Diversity has been a hot topic for almost a decade. Canadian publishing has talked a fair amount about it, but I’m not sure we’re close to seeing representation yet, or even a balance. My initial thoughts on this came from the TechForum conference in March 2018 where there was a panel on women in publishing, a round table on the power balance, and a dive into diversity data in contemporary fiction. The keynote itself was about “[voices] that have traditionally had a very difficult time reaching mainstream audiences” and “how leaders in [the publishing industry] can reimagine their work and its impact” on “the connected and vigilant social realities of our times.”
The tips here arose from that conference and are enhanced with resources that have emerged since. It has always struck me that a female-dominated industry has diversity issues that include gender, but in the staff and in the stories, data continues to show an overwhelmingly narrow point of view. And, oddly for a female-dominated industry, most of those viewpoints are male, even when the writer isn’t.
It was the women of colour at that 2018 conference who told me that increasing diversity can’t be a responsibility carried by those whose voices are underrepresented. It’s up to we who are already there to make diversity happen. That is why I, a person visibly less representative of diversity of all kinds, am presenting these ideas.
Incorporating these practices into our habits will foster diversity in publishing:
- create space for diversity—ask for it, listen to it, and encourage it
- give diversity support in budgets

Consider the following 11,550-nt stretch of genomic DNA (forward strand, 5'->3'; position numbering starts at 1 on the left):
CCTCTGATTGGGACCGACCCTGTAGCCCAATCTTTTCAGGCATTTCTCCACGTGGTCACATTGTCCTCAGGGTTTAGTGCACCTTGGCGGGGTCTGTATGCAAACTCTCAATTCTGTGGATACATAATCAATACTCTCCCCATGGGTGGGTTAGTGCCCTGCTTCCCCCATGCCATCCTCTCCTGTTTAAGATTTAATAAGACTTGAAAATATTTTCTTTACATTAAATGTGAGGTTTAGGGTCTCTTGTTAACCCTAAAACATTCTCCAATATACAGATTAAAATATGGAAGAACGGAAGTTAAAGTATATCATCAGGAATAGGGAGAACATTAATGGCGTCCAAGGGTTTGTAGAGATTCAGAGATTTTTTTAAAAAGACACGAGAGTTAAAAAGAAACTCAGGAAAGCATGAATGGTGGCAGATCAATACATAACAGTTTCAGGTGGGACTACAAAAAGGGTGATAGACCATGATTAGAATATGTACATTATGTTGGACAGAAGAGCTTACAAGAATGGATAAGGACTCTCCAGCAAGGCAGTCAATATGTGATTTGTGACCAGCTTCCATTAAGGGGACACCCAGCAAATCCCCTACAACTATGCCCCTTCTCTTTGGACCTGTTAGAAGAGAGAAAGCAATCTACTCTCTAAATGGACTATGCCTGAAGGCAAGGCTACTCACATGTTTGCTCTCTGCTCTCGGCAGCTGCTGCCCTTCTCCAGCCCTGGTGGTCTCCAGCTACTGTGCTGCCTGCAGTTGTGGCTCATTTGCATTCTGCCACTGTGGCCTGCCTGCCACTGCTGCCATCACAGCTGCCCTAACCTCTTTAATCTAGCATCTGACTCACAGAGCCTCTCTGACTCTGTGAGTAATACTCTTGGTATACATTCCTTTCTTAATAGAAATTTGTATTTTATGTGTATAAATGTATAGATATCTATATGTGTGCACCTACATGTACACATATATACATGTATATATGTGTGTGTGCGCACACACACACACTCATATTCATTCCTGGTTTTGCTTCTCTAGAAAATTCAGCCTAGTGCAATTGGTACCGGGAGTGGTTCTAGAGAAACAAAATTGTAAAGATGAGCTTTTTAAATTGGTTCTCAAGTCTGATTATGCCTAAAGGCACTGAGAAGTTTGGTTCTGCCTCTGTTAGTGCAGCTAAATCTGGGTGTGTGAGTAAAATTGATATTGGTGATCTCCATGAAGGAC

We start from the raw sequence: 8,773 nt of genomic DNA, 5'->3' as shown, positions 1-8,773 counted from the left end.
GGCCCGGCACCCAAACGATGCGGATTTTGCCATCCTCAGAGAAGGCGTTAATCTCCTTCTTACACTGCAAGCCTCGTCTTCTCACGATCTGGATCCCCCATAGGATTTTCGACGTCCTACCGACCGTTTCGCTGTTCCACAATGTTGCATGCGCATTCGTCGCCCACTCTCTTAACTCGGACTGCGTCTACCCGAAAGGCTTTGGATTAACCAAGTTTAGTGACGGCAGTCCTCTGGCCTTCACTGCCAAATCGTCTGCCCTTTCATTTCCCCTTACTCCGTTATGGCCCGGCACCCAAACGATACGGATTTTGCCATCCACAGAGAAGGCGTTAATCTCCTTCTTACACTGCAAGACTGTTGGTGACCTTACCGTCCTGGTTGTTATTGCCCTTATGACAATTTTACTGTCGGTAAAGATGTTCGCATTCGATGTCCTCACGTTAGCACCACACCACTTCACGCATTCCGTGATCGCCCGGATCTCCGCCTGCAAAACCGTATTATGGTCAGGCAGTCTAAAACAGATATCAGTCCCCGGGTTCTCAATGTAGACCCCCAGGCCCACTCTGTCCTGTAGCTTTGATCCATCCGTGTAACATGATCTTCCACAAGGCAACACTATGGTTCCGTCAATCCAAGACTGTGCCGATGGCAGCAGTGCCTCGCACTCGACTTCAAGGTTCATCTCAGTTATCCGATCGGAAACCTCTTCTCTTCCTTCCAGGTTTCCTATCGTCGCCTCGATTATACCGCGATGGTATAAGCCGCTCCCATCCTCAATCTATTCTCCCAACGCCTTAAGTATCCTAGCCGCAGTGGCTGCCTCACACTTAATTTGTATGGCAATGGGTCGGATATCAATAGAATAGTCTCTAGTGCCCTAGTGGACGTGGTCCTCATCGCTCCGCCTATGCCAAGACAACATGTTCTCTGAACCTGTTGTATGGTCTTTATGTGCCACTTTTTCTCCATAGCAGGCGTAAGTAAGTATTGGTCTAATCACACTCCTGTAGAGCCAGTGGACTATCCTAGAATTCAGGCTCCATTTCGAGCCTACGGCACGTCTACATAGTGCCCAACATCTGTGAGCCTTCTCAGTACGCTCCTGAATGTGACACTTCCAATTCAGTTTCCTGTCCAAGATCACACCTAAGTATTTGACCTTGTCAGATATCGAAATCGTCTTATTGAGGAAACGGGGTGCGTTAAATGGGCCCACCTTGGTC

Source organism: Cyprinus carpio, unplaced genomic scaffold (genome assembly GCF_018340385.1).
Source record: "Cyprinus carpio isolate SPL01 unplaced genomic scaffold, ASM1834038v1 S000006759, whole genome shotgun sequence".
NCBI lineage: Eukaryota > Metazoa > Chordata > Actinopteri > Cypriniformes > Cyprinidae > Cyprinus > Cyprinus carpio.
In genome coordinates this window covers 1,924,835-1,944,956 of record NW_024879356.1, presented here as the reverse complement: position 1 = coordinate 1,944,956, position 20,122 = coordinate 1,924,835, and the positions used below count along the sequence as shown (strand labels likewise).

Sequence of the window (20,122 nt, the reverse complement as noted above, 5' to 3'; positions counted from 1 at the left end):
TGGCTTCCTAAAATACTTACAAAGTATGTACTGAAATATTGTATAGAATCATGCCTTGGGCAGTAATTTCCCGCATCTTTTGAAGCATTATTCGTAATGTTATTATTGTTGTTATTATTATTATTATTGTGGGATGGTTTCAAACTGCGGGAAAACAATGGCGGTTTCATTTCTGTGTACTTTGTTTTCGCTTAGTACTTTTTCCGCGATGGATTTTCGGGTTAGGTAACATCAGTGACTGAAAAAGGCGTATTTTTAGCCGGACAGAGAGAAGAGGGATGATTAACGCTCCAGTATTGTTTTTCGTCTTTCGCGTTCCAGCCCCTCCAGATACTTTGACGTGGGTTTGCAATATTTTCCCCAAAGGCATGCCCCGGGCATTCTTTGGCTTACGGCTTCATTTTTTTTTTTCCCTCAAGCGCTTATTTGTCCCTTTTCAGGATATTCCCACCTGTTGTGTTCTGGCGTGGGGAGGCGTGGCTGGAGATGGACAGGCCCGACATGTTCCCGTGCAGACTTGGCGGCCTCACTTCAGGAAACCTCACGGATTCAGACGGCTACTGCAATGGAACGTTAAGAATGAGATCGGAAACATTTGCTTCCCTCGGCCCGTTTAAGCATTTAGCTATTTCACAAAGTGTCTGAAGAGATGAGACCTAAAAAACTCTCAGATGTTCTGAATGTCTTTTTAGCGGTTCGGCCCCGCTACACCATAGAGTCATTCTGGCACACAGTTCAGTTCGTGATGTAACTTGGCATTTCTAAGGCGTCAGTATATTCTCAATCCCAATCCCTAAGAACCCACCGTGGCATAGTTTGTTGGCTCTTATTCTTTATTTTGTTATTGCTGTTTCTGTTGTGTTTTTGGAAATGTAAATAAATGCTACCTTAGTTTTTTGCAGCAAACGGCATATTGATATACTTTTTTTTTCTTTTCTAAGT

- request diverse voices—in meetings, in titles, in characters/content, in staff, and in the marketing of titles
- boost the contributions of a diversity of voices—“I agree with…” or “… brings up an interesting point,” and even “let’s consider what … has said”, then invite them to elaborate for themselves
- mentor a minority voice and help them engage in publishing
- hire and buy rights from people from a variety of backgrounds and ways of being
- create awards and recognition for contributions outside of the WEIRD and able-bodied
Sheryl Sandberg, author of Lean In, points out that in a meeting of five people, only two will do all the talking. While there are emotional and cultural reasons people may not feel comfortable speaking in a meeting, we can invite input from the quieter people and approach them outside of meetings in an atmosphere that makes them more comfortable speaking.
We can encourage diverse contributions by:
- asking people from underrepresented sectors to contribute
- listening without criticism
- asking for elaboration and being willing to accept criticisms
- giving marginalized people credit for their ideas, boldly and repeatedly
- supporting non-WEIRD initiatives, especially when we don’t fully understand them
When we make publishing as diverse as society itself, we will achieve balance.
Photos of WOCinTech Chat
Panel: Women in Publishing / Kristin Cochrane (Penguin Random House Canada), Saffron Beckwith (Ampersand Inc.), Bhavna Chauhan (Penguin Random House Canada), Scaachi Koul (Buzzfeed), Christen Thomas (Literary Press Group)
What Do You Know About the Characters in Your Lists? Using Data to Reveal Gender Bias in Contemporary Fiction / Eve Kraicer (.txtLAB @ McGill University), Andrew Piper (.txtLAB @ McGill University)
Discussion Circles: On power and publishing
Building In-House Momentum for Diverse Books / Léonicka Valcius (DiverseCanLit), Anyka Davis (Penguin Random House Canada), Hazel Millar (Book*hug), Synora Van Drine (Dundurn Press)